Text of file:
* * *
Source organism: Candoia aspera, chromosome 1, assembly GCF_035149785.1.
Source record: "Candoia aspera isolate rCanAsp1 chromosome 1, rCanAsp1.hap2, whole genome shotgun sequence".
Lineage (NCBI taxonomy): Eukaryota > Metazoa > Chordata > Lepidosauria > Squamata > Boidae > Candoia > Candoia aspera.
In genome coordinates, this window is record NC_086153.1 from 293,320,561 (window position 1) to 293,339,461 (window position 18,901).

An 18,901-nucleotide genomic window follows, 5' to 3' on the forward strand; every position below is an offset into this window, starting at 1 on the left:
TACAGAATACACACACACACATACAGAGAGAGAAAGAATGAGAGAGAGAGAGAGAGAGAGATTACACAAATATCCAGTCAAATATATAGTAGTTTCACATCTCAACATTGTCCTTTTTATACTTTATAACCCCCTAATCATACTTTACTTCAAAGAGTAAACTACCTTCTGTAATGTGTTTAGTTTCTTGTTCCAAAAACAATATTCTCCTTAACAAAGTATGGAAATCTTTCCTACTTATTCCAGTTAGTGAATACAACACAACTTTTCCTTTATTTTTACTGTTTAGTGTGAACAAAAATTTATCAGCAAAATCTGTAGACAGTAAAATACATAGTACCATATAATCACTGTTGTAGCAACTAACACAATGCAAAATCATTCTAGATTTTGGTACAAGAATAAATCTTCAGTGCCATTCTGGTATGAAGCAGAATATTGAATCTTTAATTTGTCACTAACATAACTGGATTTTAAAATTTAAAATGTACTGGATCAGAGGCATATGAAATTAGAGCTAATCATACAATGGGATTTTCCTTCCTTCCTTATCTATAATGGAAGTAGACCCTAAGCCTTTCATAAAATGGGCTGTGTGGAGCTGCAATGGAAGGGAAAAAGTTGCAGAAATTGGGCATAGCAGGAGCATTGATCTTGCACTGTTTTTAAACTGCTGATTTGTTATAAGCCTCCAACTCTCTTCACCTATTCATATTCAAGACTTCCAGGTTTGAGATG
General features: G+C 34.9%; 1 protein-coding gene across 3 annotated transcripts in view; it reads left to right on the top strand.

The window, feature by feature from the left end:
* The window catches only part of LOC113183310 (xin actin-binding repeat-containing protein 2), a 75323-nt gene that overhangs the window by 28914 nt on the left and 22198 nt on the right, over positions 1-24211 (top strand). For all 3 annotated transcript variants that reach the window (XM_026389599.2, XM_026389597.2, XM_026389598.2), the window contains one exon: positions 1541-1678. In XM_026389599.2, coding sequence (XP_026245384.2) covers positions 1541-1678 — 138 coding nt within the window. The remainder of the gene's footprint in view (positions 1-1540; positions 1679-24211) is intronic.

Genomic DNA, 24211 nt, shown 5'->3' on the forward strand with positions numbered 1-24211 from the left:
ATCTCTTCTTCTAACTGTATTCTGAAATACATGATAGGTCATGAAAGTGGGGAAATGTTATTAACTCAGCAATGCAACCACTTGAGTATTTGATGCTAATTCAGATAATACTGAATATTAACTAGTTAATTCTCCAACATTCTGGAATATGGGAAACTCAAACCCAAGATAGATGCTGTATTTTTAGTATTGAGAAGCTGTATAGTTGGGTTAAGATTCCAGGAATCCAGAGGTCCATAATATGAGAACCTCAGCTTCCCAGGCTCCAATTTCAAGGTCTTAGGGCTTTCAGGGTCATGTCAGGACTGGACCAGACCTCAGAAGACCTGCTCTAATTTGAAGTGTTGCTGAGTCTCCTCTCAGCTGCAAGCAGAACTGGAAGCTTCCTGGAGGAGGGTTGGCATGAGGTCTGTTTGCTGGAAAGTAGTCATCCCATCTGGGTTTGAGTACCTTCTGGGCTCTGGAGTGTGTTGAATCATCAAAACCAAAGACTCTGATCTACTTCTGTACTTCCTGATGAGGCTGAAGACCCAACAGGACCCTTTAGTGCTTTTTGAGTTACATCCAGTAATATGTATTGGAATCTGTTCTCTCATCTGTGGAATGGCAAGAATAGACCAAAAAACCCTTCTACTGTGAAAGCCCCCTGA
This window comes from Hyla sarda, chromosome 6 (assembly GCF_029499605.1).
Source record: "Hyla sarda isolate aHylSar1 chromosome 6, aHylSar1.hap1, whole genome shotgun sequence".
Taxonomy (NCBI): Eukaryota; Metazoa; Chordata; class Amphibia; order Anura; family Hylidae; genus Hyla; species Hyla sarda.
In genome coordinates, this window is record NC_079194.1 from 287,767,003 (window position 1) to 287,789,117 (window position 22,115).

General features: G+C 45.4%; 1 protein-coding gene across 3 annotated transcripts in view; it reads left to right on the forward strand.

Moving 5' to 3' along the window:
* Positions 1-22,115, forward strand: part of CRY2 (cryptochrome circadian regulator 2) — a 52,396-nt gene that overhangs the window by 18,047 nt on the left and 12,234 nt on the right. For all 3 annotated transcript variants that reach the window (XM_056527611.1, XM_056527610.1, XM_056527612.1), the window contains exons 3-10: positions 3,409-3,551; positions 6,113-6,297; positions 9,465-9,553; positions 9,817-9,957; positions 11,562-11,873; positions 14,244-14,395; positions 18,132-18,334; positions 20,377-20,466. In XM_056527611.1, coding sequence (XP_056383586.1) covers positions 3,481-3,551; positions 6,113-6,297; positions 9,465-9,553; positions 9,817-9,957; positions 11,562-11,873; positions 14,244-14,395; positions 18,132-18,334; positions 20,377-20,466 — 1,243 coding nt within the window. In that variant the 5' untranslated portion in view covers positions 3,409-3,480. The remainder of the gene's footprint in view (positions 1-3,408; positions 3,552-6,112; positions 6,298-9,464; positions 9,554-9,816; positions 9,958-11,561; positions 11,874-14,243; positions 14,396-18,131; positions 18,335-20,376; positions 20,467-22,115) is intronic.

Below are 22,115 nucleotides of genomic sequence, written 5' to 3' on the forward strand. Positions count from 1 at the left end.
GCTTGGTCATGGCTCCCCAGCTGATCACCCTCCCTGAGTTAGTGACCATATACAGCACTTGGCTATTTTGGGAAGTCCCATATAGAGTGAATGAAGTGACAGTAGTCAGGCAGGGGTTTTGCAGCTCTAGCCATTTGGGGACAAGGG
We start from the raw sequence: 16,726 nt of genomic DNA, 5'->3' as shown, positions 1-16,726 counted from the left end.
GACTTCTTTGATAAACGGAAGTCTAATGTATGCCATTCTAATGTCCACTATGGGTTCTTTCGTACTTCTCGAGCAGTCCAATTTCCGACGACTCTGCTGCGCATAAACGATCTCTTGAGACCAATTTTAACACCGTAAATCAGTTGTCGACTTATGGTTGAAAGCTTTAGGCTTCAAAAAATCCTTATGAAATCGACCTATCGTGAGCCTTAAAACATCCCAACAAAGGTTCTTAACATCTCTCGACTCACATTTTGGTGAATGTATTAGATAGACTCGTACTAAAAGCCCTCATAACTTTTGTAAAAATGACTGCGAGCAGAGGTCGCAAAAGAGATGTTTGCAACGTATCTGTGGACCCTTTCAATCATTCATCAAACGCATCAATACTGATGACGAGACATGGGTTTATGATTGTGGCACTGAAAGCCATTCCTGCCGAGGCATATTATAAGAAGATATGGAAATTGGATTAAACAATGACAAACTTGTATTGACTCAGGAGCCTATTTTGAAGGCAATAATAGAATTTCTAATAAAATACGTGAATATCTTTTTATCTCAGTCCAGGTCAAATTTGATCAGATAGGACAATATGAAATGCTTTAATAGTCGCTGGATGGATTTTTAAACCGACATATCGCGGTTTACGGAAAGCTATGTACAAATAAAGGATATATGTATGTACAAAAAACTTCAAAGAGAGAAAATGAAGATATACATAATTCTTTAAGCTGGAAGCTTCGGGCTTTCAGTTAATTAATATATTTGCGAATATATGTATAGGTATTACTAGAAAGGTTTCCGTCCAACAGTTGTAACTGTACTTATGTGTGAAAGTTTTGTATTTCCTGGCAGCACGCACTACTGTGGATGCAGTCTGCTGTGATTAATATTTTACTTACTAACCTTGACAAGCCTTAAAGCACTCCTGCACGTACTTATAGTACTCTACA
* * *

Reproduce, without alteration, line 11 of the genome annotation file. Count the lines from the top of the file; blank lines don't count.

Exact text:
ATCTCTTCTTCTAACTGTATTCTGAAATACATGATAGGTCATGAAAGTGGGGAAATGTTATTAACTCAGCAATGCAACCACTTGAGTATTTGATGCTAATTCAGATAATACTGAATATTAACTAGTTAATTCTCCAACATTCTGGAATATGGGAAACTCAAACCCAAGATAGATGCTGTATTTTTAGTATTGAGAAGCTGTATAGTTGGGTTAAGATTCCAGGAATCCAGAGGTCCATAATATGAGAACCTCAGCTTCCCAGGCTCCAATTTCAAGGTCTTAGGGCTTTCAGGGTCATGTCAGGACTGGACCAGACCTCAGAAGACCTGCTCTAATTTGAAGTGTTGCTGAGTCTCCTCTCAGCTGCAAGCAGAACTGGAAGCTTCCTGGAGGAGGGTTGGCATGAGGTCTGTTTGCTGGAAAGTAGTCATCCCATCTGGGTTTGAGTACCTTCTGGGCTCTGGAGTGTGTTGAATCATCAAAACCAAAGACTCTGATCTACTTCTGTACTTCCTGATGAGGCTGAAGACCCAACAGGACCCTTTAGTGCTTTTTGAGTTACATCCAGTAATATGTATTGGAATCTGTTCTCTCATCTGTGGAATGGCAAGAATAGACCAAAAAACCCTTCTACTGTGAAAGCCCCCTGA